MALCOLM MILLER reports on a choice programme of English choral music in London
A choice programme of English choral music, including Finzi, Purcell,
Holst and Britten, as well as two short world premières, displayed
the high standards of the Camden Choir, conducted by its charismatic musical
Director Julian Williamson, who founded the choir in 1971.
The concert, at a packed St Pancras Church on 2 December began with Finzi's
In Terra Pax, a beautiful work, whose influences, Elgarian lyricism,
the atmospheric textures of Vaughan Williams, and sometimes Coplandesque
harmonies are woven into a distinctive, refined pastoral idiom, with drama
at its incisive climax. Julian Williamson drew an expressively rich performance
from the choir and Pro Arte Orchestra, with Hilary Cox, soprano and the
baritone Jonathan Wood, who also sang the solo in O Sing unto the Lord
by Purcell. That composer's Chaconne in G minor received a luscious
account by the Pro Arte led by Nona Lidell.
Centrestage was ceded to the fresh voices of the New London's Children
Choir, conducted by Ronald Corp, in premières of his own, sweetly
tuneful May the Lord Bless You and Keep you, and a more lightweight,
propulsive Fill the World with Praise by Nicholas Andsell-Evans.
The climax of the concert was Britten's St Nicholas, one
of his most popular works, in which the two choirs combined, the Children's
Choir placed in angelic galleries above, and the pulpit ideally placed for
the outstanding young tenor, Mark Wilde, whose Pears-like bright edge well
suited the characterisation as St Nicholas. The blend of music theatrical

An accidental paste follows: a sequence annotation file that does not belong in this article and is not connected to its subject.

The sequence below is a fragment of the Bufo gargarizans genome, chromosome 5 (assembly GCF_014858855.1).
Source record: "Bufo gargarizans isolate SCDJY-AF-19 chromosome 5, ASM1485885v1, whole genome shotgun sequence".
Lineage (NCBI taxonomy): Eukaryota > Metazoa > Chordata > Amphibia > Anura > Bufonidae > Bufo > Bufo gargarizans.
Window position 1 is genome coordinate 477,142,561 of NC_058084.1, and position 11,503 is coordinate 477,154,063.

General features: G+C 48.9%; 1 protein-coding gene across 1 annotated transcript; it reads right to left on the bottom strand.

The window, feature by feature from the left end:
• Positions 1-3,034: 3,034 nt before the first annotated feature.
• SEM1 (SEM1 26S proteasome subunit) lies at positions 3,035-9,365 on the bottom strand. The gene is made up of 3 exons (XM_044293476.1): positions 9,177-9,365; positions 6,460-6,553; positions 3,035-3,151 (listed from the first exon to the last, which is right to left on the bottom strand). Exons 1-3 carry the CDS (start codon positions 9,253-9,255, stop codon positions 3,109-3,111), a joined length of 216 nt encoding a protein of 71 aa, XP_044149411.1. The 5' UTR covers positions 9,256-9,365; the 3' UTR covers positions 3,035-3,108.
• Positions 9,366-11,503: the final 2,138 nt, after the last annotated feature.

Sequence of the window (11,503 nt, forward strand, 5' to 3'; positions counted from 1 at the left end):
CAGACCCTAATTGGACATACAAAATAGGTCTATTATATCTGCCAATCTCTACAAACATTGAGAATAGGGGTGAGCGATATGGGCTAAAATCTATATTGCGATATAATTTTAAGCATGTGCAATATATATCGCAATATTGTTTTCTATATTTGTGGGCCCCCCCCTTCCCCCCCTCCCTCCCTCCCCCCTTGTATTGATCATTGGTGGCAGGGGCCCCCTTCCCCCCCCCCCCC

ebullience, popular styles, and evocative, plangent tone pictures about
the legendary 4th century saint evinces much of the best of Britten's
early style. The Camden Choir rose to its challenges with a swirling waltz
rhythm in the music hall like 'The Birth of Nicholas', in which the single
treble's melody 'God be Glorified' rang brightly from the upper gallery,
contrasted by the bleak, stirring sailors male chorus in 'He Journeys to
Palestine', full of dramatic swoops and sliding chromaticism for the stormy
seas and a quasi-cantorial intensity to Nicholas's soliloquy.
Especially theatrical was the expressive singing of the bleak, winter
winds in 'Nicholas and the Pickled Boys', contrasted by Mark Wilde's
defiant outbursts and the final Alleluia sung by the three trebles walking
through the church. 'The Death of Nicholas' had a poignant tension in its
two part intertwining of Mark Wilde and strings, and the subtle colours
of the final hymn, 'God moves in mysterious ways' especially eloquent.
Julian Williamson's highly compelling interpretation of the work was
rewarded with some beefy audience participation in the congregational hymns,
all of which added to the seasonal message at the heart of the work.
Copyright © 22 December 2000
Malcolm Miller, London, UK
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